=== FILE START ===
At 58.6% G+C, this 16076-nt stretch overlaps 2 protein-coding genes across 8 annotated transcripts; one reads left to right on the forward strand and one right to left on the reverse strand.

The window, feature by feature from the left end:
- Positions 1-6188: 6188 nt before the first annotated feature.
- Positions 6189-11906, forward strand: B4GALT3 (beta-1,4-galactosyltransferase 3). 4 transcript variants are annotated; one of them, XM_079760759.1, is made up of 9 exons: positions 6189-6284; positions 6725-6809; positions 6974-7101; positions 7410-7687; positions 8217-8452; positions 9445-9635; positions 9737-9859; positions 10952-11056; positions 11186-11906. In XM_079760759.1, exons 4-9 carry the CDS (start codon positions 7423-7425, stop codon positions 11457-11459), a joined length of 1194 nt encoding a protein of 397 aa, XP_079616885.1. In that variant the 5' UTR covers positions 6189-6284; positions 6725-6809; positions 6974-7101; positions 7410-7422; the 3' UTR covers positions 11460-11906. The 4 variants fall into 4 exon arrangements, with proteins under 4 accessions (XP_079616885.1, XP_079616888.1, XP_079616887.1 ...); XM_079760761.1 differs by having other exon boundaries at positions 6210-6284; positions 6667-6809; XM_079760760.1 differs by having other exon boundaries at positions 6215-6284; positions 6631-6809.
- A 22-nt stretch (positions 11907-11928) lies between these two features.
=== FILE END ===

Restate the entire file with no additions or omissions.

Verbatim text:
At 58.6% G+C, this 16076-nt stretch overlaps 2 protein-coding genes across 8 annotated transcripts; one reads left to right on the forward strand and one right to left on the reverse strand.

The window, feature by feature from the left end:
- Positions 1-6188: 6188 nt before the first annotated feature.
- Positions 6189-11906, forward strand: B4GALT3 (beta-1,4-galactosyltransferase 3). 4 transcript variants are annotated; one of them, XM_079760759.1, is made up of 9 exons: positions 6189-6284; positions 6725-6809; positions 6974-7101; positions 7410-7687; positions 8217-8452; positions 9445-9635; positions 9737-9859; positions 10952-11056; positions 11186-11906. In XM_079760759.1, exons 4-9 carry the CDS (start codon positions 7423-7425, stop codon positions 11457-11459), a joined length of 1194 nt encoding a protein of 397 aa, XP_079616885.1. In that variant the 5' UTR covers positions 6189-6284; positions 6725-6809; positions 6974-7101; positions 7410-7422; the 3' UTR covers positions 11460-11906. The 4 variants fall into 4 exon arrangements, with proteins under 4 accessions (XP_079616885.1, XP_079616888.1, XP_079616887.1 ...); XM_079760761.1 differs by having other exon boundaries at positions 6210-6284; positions 6667-6809; XM_079760760.1 differs by having other exon boundaries at positions 6215-6284; positions 6631-6809.
- A 22-nt stretch (positions 11907-11928) lies between these two features.